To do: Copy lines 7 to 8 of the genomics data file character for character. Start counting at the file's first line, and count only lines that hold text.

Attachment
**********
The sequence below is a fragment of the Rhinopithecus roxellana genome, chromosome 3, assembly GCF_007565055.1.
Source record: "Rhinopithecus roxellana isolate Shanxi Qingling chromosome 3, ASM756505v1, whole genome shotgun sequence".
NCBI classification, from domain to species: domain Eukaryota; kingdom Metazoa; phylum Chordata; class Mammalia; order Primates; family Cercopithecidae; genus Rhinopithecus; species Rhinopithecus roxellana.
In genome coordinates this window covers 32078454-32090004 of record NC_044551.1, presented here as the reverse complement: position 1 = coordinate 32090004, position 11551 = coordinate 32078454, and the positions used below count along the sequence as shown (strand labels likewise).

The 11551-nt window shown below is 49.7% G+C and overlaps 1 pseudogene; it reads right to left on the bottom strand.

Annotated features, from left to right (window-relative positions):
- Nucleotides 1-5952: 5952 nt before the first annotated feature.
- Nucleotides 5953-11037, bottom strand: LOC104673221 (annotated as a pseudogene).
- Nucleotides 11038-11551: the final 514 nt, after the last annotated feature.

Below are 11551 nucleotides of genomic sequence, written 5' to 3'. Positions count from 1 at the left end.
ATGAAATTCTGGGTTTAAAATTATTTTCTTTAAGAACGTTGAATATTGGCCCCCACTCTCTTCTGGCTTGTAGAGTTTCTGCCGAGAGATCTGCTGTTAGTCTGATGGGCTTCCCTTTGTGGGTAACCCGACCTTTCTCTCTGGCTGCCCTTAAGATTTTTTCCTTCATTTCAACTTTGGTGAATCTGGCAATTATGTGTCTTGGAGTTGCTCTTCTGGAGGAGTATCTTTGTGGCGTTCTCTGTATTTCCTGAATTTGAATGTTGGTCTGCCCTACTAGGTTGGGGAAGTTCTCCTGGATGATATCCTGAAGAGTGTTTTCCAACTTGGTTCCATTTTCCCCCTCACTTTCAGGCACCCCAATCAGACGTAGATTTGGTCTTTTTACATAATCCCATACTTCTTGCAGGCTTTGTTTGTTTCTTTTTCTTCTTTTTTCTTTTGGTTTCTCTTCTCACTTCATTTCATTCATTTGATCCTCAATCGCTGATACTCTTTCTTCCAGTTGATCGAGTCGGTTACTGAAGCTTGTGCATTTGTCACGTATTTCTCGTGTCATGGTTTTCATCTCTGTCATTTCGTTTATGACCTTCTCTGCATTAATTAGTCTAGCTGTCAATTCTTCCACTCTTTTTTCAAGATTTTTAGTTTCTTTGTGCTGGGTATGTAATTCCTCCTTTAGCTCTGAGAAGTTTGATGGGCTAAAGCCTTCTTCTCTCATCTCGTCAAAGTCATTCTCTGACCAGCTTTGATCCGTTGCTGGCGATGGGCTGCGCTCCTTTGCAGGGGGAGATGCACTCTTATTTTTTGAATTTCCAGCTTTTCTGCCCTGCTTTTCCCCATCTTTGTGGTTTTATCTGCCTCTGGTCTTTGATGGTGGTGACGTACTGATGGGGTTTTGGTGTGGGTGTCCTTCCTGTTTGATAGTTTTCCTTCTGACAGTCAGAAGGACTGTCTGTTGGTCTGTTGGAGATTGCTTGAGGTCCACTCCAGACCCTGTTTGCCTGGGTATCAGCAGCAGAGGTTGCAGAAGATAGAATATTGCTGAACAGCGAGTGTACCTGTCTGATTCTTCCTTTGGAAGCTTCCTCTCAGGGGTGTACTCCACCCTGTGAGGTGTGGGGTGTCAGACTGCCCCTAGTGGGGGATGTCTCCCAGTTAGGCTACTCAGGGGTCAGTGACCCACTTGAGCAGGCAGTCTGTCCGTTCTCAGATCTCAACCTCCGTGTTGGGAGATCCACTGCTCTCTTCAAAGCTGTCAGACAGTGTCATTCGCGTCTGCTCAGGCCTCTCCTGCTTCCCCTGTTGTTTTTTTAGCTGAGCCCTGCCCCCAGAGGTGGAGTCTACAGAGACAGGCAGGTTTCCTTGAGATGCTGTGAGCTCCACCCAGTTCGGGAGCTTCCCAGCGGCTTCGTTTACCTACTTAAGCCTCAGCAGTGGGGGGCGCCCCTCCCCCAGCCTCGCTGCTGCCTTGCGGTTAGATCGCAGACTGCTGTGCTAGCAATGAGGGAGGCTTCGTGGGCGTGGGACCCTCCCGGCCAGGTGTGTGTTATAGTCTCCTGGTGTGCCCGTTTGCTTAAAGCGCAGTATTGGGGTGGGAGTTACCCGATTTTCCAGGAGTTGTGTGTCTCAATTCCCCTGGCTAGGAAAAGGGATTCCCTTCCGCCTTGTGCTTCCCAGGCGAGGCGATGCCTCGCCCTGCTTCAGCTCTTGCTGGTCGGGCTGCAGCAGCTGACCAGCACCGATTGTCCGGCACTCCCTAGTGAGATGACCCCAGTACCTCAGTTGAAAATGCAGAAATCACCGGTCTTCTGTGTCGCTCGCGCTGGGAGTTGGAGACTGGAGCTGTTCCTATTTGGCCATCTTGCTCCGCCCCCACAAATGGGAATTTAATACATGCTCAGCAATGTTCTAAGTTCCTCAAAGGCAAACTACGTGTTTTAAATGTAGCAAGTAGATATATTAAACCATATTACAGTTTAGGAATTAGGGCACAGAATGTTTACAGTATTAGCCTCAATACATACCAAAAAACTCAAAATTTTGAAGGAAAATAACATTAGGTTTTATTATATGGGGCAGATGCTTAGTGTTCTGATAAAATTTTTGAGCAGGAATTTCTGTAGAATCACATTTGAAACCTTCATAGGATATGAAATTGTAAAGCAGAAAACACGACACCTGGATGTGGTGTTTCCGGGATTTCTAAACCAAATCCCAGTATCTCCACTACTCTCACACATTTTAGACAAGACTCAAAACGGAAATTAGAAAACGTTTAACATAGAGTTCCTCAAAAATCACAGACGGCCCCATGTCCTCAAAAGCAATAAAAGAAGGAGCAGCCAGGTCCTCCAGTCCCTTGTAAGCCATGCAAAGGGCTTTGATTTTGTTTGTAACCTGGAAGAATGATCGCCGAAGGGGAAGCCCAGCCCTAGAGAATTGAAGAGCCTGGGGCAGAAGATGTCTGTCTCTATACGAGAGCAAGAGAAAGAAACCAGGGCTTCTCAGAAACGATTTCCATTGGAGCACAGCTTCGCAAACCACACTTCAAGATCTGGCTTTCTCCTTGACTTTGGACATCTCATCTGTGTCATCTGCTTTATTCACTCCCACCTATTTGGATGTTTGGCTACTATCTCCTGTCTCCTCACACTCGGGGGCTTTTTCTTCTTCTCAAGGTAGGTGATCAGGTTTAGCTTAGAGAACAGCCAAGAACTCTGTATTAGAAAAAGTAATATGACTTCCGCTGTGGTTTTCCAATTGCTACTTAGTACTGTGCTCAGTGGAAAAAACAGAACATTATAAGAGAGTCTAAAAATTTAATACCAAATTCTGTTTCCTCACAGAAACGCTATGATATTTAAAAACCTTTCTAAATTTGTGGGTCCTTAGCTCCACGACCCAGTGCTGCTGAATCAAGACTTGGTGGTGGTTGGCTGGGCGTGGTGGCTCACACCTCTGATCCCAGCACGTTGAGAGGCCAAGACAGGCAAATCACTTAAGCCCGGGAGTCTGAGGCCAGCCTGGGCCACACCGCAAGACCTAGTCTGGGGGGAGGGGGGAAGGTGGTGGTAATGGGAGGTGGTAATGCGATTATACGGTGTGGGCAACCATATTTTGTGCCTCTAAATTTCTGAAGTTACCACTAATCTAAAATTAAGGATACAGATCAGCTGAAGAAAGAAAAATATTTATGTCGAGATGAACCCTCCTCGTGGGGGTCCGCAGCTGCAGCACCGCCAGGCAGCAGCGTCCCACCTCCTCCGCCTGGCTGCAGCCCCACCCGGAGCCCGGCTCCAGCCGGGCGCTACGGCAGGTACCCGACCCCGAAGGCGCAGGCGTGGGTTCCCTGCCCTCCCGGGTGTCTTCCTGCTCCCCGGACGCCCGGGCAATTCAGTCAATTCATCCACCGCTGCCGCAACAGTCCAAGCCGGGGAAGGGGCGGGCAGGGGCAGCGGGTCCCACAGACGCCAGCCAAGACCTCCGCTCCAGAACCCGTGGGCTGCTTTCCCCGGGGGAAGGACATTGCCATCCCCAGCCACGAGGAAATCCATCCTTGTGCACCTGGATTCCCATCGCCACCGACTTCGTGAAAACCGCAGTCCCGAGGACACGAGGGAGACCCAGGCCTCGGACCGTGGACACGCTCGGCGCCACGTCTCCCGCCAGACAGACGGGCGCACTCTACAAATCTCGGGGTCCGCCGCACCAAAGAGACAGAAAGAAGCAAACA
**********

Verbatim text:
- Nucleotides 1-5952: 5952 nt before the first annotated feature.
- Nucleotides 5953-11037, bottom strand: LOC104673221 (annotated as a pseudogene).